Those who go through the same motions every day in this fashion can leave the surface of the sequence of exercises and pay closer attention to performing them with precision. The buzzword here is alignment, i.e. paying attention to a healthy and harmonic form of practice. This special focus is clearly one of the Western developments.
»Everybody can do Yoga« – this was one of Pattabhi Jois' main creeds. However, in the last years at Mysore, there was hardly a way to find an adequate practice for people with physical restrictions, also because of the enormous number of pupils. In my eyes, this is truly a pity because I think that precisely those people can profit a lot from the therapeutic potential of Ashtanga Yoga. For this reason, I will find an adequate form of practice for anyone joining one of my classes. In certain cases, this might, for instance mean using a chair as a tool to allow people with physical restrictions to go through the series of movements. In this way, the essence of Ashtanga Yoga becomes accessible for everyone.
With knowledge from sports medicine and movement therapy, Ashtanga Yoga's curative power can come to fruition: those who do the same every day will also transform their bodies. With the correct alignment, we thus take a step towards better health and holistic wellbeing every day. – This is what yoga therapy is all about.
A web of learning and growth
Some of the Western innovations even find their way back to Mysore. A simple example of this phenomenon are the positions parivṛtta trikonāsana, the twisted triangle, and parivṛtta pārśvakoṇāsana, the revolved side angle. According to Nancy Gilgoff, one of the former students of Pattabhi Jois, those to positions were inserted by Western practioners since they coherently fit the system. Pattabhi then adopted those position in his own teaching.
However, Ashtanga Yoga has left certain traces also outside the formal boundaries of the established tradition: a large number of modern yoga styles developed from Ashtanga Yoga, from Jivamukti via Sharon Gannon and David Life to Brian Kest's Power Yoga. Their "inventors" all studied with Pattabhi Jois and even traditions that seem completely separate often integrate the basic elements of Ashtanga Yoga.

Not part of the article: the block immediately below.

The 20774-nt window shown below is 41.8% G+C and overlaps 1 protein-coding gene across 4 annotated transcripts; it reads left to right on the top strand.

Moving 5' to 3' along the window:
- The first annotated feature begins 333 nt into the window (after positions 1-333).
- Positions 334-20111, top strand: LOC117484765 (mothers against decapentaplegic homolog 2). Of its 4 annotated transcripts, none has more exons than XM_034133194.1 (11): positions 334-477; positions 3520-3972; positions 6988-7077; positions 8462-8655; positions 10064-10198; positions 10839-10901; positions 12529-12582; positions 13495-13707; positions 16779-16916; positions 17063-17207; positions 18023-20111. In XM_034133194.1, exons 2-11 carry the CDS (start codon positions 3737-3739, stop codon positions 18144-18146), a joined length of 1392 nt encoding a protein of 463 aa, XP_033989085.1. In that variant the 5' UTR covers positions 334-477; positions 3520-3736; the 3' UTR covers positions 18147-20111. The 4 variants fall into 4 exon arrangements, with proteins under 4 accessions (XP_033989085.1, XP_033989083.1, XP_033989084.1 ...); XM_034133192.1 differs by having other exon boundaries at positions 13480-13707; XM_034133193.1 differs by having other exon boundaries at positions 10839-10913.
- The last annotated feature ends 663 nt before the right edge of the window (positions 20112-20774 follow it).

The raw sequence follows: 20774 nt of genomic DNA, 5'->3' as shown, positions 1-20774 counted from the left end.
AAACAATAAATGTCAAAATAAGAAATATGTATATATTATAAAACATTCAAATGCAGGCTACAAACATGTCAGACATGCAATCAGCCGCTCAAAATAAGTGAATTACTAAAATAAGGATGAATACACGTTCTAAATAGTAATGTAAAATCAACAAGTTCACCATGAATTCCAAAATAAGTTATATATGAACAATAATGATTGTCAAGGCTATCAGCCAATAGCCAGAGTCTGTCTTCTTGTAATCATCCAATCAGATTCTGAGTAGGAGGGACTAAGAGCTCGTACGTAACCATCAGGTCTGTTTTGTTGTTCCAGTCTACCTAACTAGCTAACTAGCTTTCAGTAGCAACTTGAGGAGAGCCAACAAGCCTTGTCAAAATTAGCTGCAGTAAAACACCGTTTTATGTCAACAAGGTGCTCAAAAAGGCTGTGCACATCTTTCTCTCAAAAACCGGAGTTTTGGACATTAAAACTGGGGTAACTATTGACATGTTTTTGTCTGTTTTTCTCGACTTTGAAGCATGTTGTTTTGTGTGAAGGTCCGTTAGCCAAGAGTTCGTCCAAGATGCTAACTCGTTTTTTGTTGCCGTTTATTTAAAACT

The centre of the practice
Without a doubt, bandha, vinyāsa and dṛṣṭi are the centre of Ashtanga Yoga practice. According to the Hatha Yoga Pradīpikā, bandha is a technique to reverse the energy, which always streams down and gets consumed, and to thus symbolically recharge our living power. From a physical point of view, the subtle muscle contractions already described by the Nāṭh Yogis straighten up within the Earth's field of gravity. The foundations for alignment, i.e. a healthy practice, were thus already laid in the ancient source texts of Hatha Yoga. As far as physics are concerned, this erection increases the energy of our body posture in space.
Vinyāsa means synchronising breath and movement to form a steady rhythm. Rhythm, in turn, structures time. From a physical point of view, energy in the dimension of time thus increases. Translated literally, dṛṣṭi means vision. The term refers to techniques which help us focus the otherwise often wandering gaze on certain points. The gaze is connected with our thoughts which otherwise also have a tendency to wander. The dṛṣṭi thus brings our thoughts into alignment. From a physical point of view, we increase the order and thus energy in our mind.
Bandha, vinyāsa and dṛṣṭi thus stand for an alignment in space, time and in our mind. Our practice recharges these dimensions with new energy. We become more present, more attentive and gain greater clarity. Finally, we immerge into the immediate perception of the moment, or, following Pantañjali's Yoga Sutra 1.1: atha yoga-nuśāsanam – now introduction to Yoga. The state of yoga can be experienced in this moment.